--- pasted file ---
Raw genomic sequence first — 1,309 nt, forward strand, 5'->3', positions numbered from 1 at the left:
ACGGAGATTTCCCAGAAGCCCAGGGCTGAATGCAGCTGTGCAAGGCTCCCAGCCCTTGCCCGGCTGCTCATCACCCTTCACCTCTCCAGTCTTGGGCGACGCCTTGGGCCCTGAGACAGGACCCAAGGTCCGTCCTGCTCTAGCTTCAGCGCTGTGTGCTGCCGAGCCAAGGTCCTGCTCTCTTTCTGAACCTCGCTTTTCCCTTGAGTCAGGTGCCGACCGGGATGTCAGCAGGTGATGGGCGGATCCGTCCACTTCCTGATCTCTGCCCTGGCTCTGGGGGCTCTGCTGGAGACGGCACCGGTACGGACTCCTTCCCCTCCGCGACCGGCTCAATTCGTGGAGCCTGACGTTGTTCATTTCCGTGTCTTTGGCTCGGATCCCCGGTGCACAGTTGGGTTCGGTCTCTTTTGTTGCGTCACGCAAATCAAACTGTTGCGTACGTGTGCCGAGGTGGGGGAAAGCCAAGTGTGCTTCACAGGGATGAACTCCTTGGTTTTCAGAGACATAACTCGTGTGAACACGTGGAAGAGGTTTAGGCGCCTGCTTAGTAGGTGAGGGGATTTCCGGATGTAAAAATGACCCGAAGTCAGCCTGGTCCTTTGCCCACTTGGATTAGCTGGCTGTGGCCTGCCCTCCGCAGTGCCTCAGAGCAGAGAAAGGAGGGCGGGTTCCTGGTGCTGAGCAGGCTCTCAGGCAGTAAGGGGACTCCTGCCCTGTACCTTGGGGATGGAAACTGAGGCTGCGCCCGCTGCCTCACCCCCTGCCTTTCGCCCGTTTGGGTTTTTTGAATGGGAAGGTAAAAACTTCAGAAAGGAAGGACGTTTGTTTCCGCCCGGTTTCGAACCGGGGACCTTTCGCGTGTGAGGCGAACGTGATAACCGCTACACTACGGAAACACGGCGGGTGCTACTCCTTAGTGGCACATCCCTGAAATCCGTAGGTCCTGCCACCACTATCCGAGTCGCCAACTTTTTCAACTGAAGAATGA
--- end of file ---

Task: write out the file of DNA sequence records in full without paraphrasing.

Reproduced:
Raw genomic sequence first — 1,309 nt, forward strand, 5'->3', positions numbered from 1 at the left:
ACGGAGATTTCCCAGAAGCCCAGGGCTGAATGCAGCTGTGCAAGGCTCCCAGCCCTTGCCCGGCTGCTCATCACCCTTCACCTCTCCAGTCTTGGGCGACGCCTTGGGCCCTGAGACAGGACCCAAGGTCCGTCCTGCTCTAGCTTCAGCGCTGTGTGCTGCCGAGCCAAGGTCCTGCTCTCTTTCTGAACCTCGCTTTTCCCTTGAGTCAGGTGCCGACCGGGATGTCAGCAGGTGATGGGCGGATCCGTCCACTTCCTGATCTCTGCCCTGGCTCTGGGGGCTCTGCTGGAGACGGCACCGGTACGGACTCCTTCCCCTCCGCGACCGGCTCAATTCGTGGAGCCTGACGTTGTTCATTTCCGTGTCTTTGGCTCGGATCCCCGGTGCACAGTTGGGTTCGGTCTCTTTTGTTGCGTCACGCAAATCAAACTGTTGCGTACGTGTGCCGAGGTGGGGGAAAGCCAAGTGTGCTTCACAGGGATGAACTCCTTGGTTTTCAGAGACATAACTCGTGTGAACACGTGGAAGAGGTTTAGGCGCCTGCTTAGTAGGTGAGGGGATTTCCGGATGTAAAAATGACCCGAAGTCAGCCTGGTCCTTTGCCCACTTGGATTAGCTGGCTGTGGCCTGCCCTCCGCAGTGCCTCAGAGCAGAGAAAGGAGGGCGGGTTCCTGGTGCTGAGCAGGCTCTCAGGCAGTAAGGGGACTCCTGCCCTGTACCTTGGGGATGGAAACTGAGGCTGCGCCCGCTGCCTCACCCCCTGCCTTTCGCCCGTTTGGGTTTTTTGAATGGGAAGGTAAAAACTTCAGAAAGGAAGGACGTTTGTTTCCGCCCGGTTTCGAACCGGGGACCTTTCGCGTGTGAGGCGAACGTGATAACCGCTACACTACGGAAACACGGCGGGTGCTACTCCTTAGTGGCACATCCCTGAAATCCGTAGGTCCTGCCACCACTATCCGAGTCGCCAACTTTTTCAACTGAAGAATGA